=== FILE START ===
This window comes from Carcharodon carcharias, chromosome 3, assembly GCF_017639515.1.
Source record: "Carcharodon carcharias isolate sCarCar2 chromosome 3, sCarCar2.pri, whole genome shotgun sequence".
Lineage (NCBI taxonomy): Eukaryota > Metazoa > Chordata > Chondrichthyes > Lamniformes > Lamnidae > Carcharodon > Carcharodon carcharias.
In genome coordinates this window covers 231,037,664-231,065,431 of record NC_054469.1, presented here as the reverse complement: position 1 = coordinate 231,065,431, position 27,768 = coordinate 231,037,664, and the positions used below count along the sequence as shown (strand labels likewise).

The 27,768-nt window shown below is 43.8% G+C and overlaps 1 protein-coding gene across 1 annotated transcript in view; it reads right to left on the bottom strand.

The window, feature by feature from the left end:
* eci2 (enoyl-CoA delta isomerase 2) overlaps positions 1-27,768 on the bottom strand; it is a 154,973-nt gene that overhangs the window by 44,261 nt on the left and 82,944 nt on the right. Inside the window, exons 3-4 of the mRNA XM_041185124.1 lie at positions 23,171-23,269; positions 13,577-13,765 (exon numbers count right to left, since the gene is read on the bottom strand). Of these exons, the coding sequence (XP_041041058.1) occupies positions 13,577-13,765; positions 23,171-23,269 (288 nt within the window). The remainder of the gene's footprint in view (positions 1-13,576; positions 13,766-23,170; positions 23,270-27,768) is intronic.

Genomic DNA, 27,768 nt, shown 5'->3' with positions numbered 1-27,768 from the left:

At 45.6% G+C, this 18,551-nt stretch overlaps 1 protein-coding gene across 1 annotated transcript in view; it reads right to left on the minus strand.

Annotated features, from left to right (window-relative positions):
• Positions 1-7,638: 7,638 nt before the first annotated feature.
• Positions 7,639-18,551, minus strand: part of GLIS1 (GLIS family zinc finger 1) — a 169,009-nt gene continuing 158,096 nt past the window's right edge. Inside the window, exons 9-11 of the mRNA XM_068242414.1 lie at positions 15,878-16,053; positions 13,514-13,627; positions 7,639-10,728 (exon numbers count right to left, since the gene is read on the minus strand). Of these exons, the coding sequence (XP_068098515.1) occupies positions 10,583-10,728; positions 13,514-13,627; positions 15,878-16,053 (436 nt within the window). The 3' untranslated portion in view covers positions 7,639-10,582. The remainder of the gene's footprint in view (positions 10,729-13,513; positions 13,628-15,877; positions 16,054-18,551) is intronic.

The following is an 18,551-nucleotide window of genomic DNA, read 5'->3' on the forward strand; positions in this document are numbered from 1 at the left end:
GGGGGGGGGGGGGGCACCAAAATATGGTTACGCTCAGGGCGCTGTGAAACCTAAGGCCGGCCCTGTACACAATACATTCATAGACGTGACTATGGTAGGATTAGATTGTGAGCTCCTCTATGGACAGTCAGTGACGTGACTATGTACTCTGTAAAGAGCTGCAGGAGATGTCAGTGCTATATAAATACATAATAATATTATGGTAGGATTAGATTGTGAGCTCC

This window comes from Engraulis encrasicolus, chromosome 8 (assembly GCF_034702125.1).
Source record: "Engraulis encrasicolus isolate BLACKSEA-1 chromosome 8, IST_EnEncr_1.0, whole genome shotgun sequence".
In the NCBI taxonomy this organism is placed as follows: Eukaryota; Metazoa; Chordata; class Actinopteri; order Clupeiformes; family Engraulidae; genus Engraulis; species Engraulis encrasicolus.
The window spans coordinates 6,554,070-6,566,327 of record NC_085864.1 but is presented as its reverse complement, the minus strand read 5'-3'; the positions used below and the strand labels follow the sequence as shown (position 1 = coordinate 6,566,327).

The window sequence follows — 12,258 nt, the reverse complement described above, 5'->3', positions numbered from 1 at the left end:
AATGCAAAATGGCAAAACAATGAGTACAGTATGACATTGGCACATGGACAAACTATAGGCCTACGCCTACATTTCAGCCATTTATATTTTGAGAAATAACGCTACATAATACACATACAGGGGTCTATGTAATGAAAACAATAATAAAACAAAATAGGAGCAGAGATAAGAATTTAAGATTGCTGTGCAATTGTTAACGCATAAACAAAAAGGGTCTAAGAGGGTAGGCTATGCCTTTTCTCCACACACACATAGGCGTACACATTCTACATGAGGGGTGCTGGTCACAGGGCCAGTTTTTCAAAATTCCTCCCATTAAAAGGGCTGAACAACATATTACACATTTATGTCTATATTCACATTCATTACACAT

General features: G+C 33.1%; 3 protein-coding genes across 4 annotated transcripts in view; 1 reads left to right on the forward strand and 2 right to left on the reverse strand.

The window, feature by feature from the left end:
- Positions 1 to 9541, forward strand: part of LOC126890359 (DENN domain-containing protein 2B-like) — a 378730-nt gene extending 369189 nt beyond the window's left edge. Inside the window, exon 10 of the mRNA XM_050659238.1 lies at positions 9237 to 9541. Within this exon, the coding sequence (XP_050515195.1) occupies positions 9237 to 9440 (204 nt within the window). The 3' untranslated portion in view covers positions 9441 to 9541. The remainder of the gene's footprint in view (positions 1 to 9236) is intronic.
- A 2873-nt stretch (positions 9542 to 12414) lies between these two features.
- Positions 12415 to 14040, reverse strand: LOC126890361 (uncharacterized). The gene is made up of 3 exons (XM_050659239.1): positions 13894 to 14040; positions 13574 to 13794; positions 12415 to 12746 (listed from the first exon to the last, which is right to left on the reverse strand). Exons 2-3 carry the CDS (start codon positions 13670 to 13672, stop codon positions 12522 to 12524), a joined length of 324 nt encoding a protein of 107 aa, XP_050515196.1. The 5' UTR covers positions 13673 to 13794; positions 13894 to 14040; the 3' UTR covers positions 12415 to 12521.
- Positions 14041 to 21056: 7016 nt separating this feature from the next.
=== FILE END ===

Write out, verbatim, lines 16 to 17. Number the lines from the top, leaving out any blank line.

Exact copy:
Source record: "Engraulis encrasicolus isolate BLACKSEA-1 chromosome 8, IST_EnEncr_1.0, whole genome shotgun sequence".
In the NCBI taxonomy this organism is placed as follows: Eukaryota; Metazoa; Chordata; class Actinopteri; order Clupeiformes; family Engraulidae; genus Engraulis; species Engraulis encrasicolus.